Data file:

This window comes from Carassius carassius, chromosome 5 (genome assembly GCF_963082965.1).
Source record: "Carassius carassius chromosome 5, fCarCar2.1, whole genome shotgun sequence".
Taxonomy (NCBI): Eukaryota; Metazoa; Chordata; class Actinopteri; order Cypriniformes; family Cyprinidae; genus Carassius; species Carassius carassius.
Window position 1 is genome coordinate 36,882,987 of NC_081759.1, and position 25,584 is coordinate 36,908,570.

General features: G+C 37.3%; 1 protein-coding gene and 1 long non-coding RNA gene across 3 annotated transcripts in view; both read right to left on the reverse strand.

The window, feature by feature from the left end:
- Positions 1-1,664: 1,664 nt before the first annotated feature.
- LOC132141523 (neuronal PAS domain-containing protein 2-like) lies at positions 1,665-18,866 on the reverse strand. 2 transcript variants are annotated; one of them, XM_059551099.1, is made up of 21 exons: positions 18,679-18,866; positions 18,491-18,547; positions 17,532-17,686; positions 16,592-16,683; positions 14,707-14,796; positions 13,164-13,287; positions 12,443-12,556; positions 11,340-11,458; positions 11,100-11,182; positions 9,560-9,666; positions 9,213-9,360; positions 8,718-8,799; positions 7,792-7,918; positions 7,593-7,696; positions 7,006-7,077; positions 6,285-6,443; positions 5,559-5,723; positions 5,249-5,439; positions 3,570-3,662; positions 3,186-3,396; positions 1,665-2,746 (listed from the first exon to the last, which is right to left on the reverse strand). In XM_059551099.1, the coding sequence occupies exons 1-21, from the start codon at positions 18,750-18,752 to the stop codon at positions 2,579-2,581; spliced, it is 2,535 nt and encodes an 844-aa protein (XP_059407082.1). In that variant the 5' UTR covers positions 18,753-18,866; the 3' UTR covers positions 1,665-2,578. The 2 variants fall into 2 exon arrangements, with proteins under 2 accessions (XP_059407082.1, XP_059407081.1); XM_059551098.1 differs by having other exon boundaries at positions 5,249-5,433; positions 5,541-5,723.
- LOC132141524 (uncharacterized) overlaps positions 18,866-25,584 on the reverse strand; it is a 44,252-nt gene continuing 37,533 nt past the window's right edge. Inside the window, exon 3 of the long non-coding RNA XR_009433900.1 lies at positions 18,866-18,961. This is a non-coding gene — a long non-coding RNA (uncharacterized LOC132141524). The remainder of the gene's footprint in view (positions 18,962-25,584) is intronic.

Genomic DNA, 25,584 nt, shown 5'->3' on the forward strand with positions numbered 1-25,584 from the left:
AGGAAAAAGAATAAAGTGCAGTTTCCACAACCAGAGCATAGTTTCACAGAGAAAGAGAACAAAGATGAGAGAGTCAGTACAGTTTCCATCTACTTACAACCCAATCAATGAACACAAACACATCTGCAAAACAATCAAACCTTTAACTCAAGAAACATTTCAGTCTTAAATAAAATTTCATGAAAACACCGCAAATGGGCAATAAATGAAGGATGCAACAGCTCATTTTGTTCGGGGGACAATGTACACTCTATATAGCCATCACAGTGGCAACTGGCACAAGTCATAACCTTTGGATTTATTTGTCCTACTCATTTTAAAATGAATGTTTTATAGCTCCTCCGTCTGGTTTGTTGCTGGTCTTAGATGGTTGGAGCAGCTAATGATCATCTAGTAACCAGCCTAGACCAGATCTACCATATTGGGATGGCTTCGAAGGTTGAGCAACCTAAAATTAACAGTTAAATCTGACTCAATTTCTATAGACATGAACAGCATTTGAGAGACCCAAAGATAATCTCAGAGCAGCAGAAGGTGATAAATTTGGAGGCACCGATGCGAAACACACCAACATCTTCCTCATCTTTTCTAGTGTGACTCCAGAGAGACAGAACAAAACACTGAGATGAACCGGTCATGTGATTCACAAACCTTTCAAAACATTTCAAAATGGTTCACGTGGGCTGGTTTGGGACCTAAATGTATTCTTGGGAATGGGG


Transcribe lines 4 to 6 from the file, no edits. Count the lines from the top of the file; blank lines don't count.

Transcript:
Window position 1 is genome coordinate 36,882,987 of NC_081759.1, and position 25,584 is coordinate 36,908,570.

General features: G+C 37.3%; 1 protein-coding gene and 1 long non-coding RNA gene across 3 annotated transcripts in view; both read right to left on the reverse strand.

The window, feature by feature from the left end: